The Relationship Between Intelligence Mindset and Test Anxiety as Mediated by Effort Regulation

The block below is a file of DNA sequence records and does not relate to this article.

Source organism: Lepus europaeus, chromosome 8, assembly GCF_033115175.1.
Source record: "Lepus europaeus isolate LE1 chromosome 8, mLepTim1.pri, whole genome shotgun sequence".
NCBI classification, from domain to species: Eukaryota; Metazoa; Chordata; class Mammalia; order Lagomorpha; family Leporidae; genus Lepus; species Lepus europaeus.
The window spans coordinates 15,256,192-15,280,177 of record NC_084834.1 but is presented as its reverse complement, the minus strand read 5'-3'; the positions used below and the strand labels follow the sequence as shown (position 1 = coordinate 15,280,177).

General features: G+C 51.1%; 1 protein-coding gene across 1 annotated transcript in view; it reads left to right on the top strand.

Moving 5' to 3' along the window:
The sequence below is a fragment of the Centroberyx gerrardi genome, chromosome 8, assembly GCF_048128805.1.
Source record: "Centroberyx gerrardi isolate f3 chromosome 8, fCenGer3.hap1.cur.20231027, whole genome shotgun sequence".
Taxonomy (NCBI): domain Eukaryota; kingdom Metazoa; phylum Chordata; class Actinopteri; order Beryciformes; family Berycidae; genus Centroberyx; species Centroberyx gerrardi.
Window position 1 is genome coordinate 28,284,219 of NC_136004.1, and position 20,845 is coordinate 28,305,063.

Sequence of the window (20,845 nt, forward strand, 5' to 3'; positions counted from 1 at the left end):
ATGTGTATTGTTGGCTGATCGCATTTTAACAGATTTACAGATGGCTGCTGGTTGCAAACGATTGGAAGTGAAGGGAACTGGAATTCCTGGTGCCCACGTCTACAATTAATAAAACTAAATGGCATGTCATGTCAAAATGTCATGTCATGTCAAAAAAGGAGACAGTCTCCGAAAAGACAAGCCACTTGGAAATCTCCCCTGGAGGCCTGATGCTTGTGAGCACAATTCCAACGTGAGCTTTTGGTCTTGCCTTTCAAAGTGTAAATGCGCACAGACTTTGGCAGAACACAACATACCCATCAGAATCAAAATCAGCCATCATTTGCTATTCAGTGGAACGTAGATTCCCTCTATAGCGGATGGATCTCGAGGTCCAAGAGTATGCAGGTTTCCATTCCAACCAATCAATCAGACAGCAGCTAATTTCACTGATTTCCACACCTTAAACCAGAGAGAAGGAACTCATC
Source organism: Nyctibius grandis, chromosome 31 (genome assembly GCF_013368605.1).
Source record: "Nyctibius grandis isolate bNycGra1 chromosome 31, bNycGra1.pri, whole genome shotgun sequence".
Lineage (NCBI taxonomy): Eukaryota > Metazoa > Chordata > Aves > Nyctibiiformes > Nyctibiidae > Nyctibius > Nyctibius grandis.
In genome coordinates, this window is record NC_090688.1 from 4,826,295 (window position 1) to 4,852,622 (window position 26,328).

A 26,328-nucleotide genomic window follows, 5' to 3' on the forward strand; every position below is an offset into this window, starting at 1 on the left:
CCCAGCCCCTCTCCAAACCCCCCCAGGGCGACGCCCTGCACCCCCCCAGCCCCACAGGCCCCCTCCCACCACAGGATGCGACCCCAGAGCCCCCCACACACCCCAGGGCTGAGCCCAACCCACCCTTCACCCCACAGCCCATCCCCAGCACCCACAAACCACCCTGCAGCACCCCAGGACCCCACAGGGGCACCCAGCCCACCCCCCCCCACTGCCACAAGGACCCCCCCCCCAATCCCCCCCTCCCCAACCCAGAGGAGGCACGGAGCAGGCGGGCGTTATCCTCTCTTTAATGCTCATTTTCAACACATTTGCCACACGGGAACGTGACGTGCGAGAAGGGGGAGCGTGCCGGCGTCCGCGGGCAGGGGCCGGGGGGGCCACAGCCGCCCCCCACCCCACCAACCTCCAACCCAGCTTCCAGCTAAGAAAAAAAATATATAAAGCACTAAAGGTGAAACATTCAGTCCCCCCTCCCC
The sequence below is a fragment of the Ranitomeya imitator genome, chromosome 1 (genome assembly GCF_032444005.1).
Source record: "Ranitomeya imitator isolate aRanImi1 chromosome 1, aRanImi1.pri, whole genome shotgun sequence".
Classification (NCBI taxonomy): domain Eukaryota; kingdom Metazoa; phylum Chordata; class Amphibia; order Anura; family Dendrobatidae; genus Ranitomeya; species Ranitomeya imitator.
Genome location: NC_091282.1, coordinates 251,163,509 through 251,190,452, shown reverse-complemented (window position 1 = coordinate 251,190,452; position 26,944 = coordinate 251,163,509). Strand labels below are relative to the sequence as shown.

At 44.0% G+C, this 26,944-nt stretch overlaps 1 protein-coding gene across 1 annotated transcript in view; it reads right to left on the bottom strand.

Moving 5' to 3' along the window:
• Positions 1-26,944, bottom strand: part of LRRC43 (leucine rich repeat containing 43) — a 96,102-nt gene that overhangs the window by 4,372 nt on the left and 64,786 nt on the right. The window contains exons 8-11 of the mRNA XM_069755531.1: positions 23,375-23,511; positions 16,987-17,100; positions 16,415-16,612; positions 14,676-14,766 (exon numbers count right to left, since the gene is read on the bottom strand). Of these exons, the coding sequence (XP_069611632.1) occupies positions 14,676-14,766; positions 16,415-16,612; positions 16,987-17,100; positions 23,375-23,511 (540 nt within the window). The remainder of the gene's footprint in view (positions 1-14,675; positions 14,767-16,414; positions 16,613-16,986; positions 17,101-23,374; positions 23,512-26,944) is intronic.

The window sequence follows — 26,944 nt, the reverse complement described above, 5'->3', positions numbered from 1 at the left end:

Test anxiety affects a sizable proportion of college students, especially in competitive STEM fields. Prior research has proposed interventions aimed at changing students’ implicit beliefs about intelligence (intelligence mindset) to help reduce students’ test anxiety, but results have been mixed and the mechanisms underlying this relationship are unclear. We propose that students’ beliefs about effort regulation may partially mediate the relationship between intelligence mindsets and test anxiety. We tested our model as an exploratory post-hoc analysis in a small sample of introductory physics students reporting psychological threat in a laboratory study. Effort regulation was measured as self-reported judgements of persistence in the face of difficulty and test anxiety was measured on a problem by problem basis during a laboratory physics assessment. Students’ intelligence mindset at pretest was a significant predictor of test anxiety at posttest, and this relationship was mediated by self-reported effort regulation. We discuss potential implications of these findings for mindset-based interventions aimed at reducing test anxiety.